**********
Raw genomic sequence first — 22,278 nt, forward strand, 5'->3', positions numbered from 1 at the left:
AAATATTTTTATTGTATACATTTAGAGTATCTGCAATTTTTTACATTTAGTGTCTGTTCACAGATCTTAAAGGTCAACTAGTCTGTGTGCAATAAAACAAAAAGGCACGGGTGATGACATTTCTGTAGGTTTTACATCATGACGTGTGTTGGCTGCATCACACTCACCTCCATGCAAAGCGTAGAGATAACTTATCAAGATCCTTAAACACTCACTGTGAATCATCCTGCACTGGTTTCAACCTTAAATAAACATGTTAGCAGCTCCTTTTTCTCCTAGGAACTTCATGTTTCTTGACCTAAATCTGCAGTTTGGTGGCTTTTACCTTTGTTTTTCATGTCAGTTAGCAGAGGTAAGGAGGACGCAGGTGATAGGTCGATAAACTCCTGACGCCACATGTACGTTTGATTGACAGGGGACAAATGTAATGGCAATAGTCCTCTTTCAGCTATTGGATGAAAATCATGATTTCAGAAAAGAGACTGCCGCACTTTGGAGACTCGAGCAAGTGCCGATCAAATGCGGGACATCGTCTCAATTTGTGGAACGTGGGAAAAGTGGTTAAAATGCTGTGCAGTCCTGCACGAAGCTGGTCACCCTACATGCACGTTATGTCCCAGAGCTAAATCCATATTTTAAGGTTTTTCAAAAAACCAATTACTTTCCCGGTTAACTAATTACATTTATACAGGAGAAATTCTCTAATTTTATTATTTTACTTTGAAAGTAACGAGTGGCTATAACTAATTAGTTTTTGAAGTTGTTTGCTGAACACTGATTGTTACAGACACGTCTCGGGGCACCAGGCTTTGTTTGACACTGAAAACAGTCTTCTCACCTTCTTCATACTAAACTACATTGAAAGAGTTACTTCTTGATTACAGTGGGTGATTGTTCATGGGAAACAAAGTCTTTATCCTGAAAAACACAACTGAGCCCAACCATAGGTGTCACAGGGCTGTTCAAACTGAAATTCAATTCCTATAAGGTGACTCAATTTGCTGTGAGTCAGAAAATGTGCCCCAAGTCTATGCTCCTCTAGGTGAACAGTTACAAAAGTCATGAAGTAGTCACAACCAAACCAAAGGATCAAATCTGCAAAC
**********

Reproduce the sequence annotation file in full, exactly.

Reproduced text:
Raw genomic sequence first — 22,278 nt, forward strand, 5'->3', positions numbered from 1 at the left:
AAATATTTTTATTGTATACATTTAGAGTATCTGCAATTTTTTACATTTAGTGTCTGTTCACAGATCTTAAAGGTCAACTAGTCTGTGTGCAATAAAACAAAAAGGCACGGGTGATGACATTTCTGTAGGTTTTACATCATGACGTGTGTTGGCTGCATCACACTCACCTCCATGCAAAGCGTAGAGATAACTTATCAAGATCCTTAAACACTCACTGTGAATCATCCTGCACTGGTTTCAACCTTAAATAAACATGTTAGCAGCTCCTTTTTCTCCTAGGAACTTCATGTTTCTTGACCTAAATCTGCAGTTTGGTGGCTTTTACCTTTGTTTTTCATGTCAGTTAGCAGAGGTAAGGAGGACGCAGGTGATAGGTCGATAAACTCCTGACGCCACATGTACGTTTGATTGACAGGGGACAAATGTAATGGCAATAGTCCTCTTTCAGCTATTGGATGAAAATCATGATTTCAGAAAAGAGACTGCCGCACTTTGGAGACTCGAGCAAGTGCCGATCAAATGCGGGACATCGTCTCAATTTGTGGAACGTGGGAAAAGTGGTTAAAATGCTGTGCAGTCCTGCACGAAGCTGGTCACCCTACATGCACGTTATGTCCCAGAGCTAAATCCATATTTTAAGGTTTTTCAAAAAACCAATTACTTTCCCGGTTAACTAATTACATTTATACAGGAGAAATTCTCTAATTTTATTATTTTACTTTGAAAGTAACGAGTGGCTATAACTAATTAGTTTTTGAAGTTGTTTGCTGAACACTGATTGTTACAGACACGTCTCGGGGCACCAGGCTTTGTTTGACACTGAAAACAGTCTTCTCACCTTCTTCATACTAAACTACATTGAAAGAGTTACTTCTTGATTACAGTGGGTGATTGTTCATGGGAAACAAAGTCTTTATCCTGAAAAACACAACTGAGCCCAACCATAGGTGTCACAGGGCTGTTCAAACTGAAATTCAATTCCTATAAGGTGACTCAATTTGCTGTGAGTCAGAAAATGTGCCCCAAGTCTATGCTCCTCTAGGTGAACAGTTACAAAAGTCATGAAGTAGTCACAACCAAACCAAAGGATCAAATCTGCAAAC